Carotid endarterectomies (CEAs) are performed as stroke preventive measures based on the demonstrated benefits observed during symptomatic and asymptomatic CEA trials [1,2]. Both local and general anesthesia can be provided for the procedure. General anesthesia has the drawback of monitoring needs in the intraoperative setting. The most often used techniques for this purpose are as follows: stump pressure measurements, transcranial Doppler (TCD) monitoring, electroencephalography, somatosensory evoked potentials, and near-infrared spectroscopy. Some of these techniques have low sensitivity to detect intraoperative ischemia, while others are operator dependent, are influenced by the anesthetics used, or have some technical limitations . When performed under the use of general anesthesia to make clinical decisions on a routine or selective shunting, no method of monitoring in selective shunting has been shown to produce better outcomes . The outcomes of CEA are similar when choosing routine or selective shunting. It has to be noted that using a selective shunting strategy, intraoperatively indicated shunting determined an increased stroke rate, likely due to intraoperative hypoperfusion . A recent meta-analysis concluded that, based on the available data, none of the neuromonitoring methods can be suggested as more preferable when selective shunting is applied .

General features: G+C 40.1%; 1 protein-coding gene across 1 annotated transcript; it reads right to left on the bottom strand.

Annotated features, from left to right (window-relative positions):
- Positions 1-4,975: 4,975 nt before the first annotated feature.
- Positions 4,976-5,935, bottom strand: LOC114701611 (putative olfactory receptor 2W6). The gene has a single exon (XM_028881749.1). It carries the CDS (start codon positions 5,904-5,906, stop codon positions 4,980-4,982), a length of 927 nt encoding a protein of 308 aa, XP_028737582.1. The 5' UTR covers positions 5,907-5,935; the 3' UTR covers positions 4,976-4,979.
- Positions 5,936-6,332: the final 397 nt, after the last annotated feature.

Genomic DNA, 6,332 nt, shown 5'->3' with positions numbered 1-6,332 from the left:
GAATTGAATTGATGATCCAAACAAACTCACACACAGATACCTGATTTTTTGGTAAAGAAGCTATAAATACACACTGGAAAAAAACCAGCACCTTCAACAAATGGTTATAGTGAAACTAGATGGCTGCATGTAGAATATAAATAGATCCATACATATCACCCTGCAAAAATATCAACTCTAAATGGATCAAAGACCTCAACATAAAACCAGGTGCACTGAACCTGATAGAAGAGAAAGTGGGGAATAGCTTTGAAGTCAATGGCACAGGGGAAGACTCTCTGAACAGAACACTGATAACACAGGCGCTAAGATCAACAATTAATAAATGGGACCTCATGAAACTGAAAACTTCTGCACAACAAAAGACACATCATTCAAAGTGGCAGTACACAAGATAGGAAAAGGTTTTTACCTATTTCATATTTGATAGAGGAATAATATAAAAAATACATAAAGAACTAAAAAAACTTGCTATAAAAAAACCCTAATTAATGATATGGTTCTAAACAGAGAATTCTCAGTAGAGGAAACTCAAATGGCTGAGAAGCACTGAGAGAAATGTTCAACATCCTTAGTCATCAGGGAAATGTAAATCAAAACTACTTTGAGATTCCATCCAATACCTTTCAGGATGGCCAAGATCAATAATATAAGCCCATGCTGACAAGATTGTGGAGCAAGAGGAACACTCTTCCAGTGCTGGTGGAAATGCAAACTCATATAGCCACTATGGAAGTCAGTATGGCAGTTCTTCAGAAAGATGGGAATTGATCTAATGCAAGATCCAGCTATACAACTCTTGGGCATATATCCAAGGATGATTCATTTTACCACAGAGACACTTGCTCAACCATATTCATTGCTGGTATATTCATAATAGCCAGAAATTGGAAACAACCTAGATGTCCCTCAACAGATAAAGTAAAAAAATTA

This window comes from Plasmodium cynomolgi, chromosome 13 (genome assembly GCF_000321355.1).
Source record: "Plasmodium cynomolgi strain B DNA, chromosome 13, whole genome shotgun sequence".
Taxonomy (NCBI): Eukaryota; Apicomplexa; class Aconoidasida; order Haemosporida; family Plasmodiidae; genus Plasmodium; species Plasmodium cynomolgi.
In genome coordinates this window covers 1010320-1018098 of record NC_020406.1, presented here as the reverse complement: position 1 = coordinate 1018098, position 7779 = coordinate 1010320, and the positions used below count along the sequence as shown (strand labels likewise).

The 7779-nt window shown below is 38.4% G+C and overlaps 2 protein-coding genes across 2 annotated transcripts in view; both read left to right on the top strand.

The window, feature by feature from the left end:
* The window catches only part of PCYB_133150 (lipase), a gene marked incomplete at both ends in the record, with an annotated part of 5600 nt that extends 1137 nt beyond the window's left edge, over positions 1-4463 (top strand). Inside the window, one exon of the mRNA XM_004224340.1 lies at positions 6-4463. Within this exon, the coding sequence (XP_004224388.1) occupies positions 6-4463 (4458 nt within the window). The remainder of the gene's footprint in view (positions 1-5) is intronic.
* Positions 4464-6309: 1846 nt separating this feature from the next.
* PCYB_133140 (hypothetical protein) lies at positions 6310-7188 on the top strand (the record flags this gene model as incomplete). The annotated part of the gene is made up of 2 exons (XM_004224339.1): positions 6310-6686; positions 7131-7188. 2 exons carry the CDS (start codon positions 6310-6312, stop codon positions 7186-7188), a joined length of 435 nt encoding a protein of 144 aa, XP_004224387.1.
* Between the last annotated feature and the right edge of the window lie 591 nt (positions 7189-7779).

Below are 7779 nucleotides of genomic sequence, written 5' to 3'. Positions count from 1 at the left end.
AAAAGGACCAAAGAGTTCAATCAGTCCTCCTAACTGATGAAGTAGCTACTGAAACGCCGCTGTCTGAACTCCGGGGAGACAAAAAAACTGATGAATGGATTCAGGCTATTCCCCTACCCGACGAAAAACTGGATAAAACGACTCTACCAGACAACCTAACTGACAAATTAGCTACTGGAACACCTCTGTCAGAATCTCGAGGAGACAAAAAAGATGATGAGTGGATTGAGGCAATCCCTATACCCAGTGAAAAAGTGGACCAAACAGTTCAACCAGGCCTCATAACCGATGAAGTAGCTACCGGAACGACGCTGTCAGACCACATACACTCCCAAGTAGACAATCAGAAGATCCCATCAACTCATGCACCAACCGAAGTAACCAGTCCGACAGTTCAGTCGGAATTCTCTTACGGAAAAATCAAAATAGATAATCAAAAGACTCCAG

Although a recent Cochrane review demonstrated no differences between local and general anesthesia in the 30-day incidence of stroke and death , some clinicians prefer regional techniques because it is believed that they reduce the incidence of inappropriate shunt insertion and provide more cardiovascular stability . Intraoperative neurological deficit may occur in 7–20% of patients undergoing CEAs in local anesthesia . Recently, it has been shown that postoperative complications are more frequent and 30-day stroke rate is significantly higher in patients with an intraoperative neurologic deficit [10,11]. Carotid shunting has been described to reduce the risk of perioperative stroke due to hypoperfusion .